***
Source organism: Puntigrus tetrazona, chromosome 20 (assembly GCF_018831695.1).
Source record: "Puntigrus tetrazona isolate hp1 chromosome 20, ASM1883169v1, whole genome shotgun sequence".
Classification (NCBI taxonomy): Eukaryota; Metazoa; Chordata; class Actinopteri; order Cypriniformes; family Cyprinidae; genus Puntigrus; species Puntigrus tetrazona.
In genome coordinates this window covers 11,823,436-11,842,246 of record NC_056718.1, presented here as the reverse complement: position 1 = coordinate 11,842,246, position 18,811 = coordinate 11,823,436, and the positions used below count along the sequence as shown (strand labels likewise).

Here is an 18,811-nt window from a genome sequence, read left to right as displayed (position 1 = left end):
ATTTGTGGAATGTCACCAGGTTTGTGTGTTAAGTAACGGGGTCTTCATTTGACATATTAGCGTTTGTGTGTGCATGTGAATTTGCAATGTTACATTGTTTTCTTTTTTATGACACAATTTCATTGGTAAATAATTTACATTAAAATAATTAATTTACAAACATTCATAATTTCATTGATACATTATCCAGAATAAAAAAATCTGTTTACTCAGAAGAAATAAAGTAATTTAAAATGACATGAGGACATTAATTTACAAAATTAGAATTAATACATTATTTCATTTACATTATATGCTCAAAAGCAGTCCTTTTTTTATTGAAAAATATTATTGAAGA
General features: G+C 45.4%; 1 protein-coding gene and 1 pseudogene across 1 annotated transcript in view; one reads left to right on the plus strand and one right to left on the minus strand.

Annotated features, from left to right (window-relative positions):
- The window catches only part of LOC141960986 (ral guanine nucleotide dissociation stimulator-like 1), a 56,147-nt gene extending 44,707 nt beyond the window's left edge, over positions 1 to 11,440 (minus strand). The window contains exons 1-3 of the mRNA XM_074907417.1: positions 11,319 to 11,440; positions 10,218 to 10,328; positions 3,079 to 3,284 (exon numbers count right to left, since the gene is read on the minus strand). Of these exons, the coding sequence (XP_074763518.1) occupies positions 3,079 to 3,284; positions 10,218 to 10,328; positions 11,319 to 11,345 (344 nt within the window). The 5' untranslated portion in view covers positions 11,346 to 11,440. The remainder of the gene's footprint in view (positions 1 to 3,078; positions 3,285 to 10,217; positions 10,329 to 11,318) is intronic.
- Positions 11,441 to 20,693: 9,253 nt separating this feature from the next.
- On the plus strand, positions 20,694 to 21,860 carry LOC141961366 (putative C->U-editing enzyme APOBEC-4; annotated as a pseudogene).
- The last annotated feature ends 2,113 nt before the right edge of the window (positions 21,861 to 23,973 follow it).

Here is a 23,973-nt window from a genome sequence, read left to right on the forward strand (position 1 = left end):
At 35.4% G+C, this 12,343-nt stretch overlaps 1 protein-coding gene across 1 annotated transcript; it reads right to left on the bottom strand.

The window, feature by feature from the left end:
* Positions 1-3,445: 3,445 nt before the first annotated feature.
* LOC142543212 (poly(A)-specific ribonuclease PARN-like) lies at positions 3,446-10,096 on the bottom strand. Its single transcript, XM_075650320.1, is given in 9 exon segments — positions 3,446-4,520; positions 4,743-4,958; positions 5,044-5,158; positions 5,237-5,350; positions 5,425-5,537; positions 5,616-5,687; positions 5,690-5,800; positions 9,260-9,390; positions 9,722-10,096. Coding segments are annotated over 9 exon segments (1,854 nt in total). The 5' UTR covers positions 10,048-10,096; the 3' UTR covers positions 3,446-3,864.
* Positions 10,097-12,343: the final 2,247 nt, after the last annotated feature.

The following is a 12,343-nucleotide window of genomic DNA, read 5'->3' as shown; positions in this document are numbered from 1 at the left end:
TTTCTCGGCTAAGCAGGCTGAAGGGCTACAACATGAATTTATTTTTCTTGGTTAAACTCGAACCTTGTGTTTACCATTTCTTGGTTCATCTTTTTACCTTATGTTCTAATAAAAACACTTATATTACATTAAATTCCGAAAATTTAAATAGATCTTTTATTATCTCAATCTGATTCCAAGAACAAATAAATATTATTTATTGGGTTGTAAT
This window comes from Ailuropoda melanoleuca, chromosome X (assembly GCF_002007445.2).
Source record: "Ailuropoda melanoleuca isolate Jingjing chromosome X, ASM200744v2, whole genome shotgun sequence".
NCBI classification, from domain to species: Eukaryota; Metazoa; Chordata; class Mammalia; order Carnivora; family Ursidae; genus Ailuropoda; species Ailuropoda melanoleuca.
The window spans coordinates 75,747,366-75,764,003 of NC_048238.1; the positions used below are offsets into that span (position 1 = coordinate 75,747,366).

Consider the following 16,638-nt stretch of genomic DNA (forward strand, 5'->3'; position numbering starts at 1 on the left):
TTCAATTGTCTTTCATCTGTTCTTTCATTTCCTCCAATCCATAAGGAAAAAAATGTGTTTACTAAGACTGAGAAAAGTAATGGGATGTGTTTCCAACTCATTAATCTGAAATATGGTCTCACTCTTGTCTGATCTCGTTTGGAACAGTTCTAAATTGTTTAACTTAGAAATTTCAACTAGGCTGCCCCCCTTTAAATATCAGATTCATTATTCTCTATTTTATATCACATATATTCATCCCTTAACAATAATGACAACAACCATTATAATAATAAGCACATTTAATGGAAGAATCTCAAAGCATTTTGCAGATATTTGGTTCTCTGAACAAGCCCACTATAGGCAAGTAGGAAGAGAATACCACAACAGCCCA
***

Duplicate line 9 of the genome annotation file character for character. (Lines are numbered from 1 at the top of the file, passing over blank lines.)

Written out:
- The window catches only part of LOC141960986 (ral guanine nucleotide dissociation stimulator-like 1), a 56,147-nt gene extending 44,707 nt beyond the window's left edge, over positions 1 to 11,440 (minus strand). The window contains exons 1-3 of the mRNA XM_074907417.1: positions 11,319 to 11,440; positions 10,218 to 10,328; positions 3,079 to 3,284 (exon numbers count right to left, since the gene is read on the minus strand). Of these exons, the coding sequence (XP_074763518.1) occupies positions 3,079 to 3,284; positions 10,218 to 10,328; positions 11,319 to 11,345 (344 nt within the window). The 5' untranslated portion in view covers positions 11,346 to 11,440. The remainder of the gene's footprint in view (positions 1 to 3,078; positions 3,285 to 10,217; positions 10,329 to 11,318) is intronic.